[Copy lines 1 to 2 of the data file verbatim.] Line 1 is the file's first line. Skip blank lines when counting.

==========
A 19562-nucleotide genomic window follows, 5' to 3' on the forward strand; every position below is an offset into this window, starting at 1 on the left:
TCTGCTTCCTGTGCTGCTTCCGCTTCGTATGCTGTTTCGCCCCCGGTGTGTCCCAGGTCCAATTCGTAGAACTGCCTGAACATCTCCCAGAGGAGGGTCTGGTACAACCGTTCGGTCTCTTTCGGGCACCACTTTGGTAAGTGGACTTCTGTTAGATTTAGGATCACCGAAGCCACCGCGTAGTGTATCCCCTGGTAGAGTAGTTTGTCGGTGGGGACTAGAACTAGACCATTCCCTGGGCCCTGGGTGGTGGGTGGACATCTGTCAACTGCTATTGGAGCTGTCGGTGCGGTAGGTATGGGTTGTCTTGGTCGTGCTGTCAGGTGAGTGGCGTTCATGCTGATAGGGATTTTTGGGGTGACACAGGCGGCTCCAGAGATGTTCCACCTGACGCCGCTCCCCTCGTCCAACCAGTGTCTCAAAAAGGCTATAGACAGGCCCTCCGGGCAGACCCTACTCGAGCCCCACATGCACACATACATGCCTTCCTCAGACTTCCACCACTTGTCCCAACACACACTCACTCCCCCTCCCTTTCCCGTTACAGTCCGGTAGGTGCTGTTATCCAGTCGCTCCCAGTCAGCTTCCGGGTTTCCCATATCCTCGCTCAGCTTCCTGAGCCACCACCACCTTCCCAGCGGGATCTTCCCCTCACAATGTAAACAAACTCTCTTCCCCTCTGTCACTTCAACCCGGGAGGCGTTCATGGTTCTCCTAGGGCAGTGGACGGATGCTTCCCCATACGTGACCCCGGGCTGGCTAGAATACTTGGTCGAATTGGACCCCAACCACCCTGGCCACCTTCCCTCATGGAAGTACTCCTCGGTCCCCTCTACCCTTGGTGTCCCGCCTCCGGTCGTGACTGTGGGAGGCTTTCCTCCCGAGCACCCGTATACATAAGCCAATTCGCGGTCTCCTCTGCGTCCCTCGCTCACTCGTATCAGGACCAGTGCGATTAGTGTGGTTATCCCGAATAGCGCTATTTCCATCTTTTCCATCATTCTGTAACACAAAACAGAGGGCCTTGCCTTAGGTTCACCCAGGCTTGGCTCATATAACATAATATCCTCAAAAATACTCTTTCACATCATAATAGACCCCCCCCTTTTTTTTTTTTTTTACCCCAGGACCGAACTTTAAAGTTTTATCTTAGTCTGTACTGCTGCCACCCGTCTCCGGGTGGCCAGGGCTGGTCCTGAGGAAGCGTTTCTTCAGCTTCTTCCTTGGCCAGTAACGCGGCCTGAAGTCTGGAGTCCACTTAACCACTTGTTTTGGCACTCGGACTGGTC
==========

A 19562-nucleotide genomic window follows, 5' to 3' on the forward strand; every position below is an offset into this window, starting at 1 on the left:
TCTGCTTCCTGTGCTGCTTCCGCTTCGTATGCTGTTTCGCCCCCGGTGTGTCCCAGGTCCAATTCGTAGAACTGCCTGAACATCTCCCAGAGGAGGGTCTGGTACAACCGTTCGGTCTCTTTCGGGCACCACTTTGGTAAGTGGACTTCTGTTAGATTTAGGATCACCGAAGCCACCGCGTAGTGTATCCCCTGGTAGAGTAGTTTGTCGGTGGGGACTAGAACTAGACCATTCCCTGGGCCCTGGGTGGTGGGTGGACATCTGTCAACTGCTATTGGAGCTGTCGGTGCGGTAGGTATGGGTTGTCTTGGTCGTGCTGTCAGGTGAGTGGCGTTCATGCTGATAGGGATTTTTGGGGTGACACAGGCGGCTCCAGAGATGTTCCACCTGACGCCGCTCCCCTCGTCCAACCAGTGTCTCAAAAAGGCTATAGACAGGCCCTCCGGGCAGACCCTACTCGAGCCCCACATGCACACATACATGCCTTCCTCAGACTTCCACCACTTGTCCCAACACACACTCACTCCCCCTCCCTTTCCCGTTACAGTCCGGTAGGTGCTGTTATCCAGTCGCTCCCAGTCAGCTTCCGGGTTTCCCATATCCTCGCTCAGCTTCCTGAGCCACCACCACCTTCCCAGCGGGATCTTCCCCTCACAATGTAAACAAACTCTCTTCCCCTCTGTCACTTCAACCCGGGAGGCGTTCATGGTTCTCCTAGGGCAGTGGACGGATGCTTCCCCATACGTGACCCCGGGCTGGCTAGAATACTTGGTCGAATTGGACCCCAACCACCCTGGCCACCTTCCCTCATGGAAGTACTCCTCGGTCCCCTCTACCCTTGGTGTCCCGCCTCCGGTCGTGACTGTGGGAGGCTTTCCTCCCGAGCACCCGTATACATAAGCCAATTCGCGGTCTCCTCTGCGTCCCTCGCTCACTCGTATCAGGACCAGTGCGATTAGTGTGGTTATCCCGAATAGCGCTATTTCCATCTTTTCCATCATTCTGTAACACAAAACAGAGGGCCTTGCCTTAGGTTCACCCAGGCTTGGCTCATATAACATAATATCCTCAAAAATACTCTTTCACATCATAATAGACCCCCCCCTTTTTTTTTTTTTTTACCCCAGGACCGAACTTTAAAGTTTTATCTTAGTCTGTACTGCTGCCACCCGTCTCCGGGTGGCCAGGGCTGGTCCTGAGGAAGCGTTTCTTCAGCTTCTTCCTTGGCCAGTAACGCGGCCTGAAGTCTGGAGTCCACTTAACCACTTGTTTTGGCACTCGGACTGGTC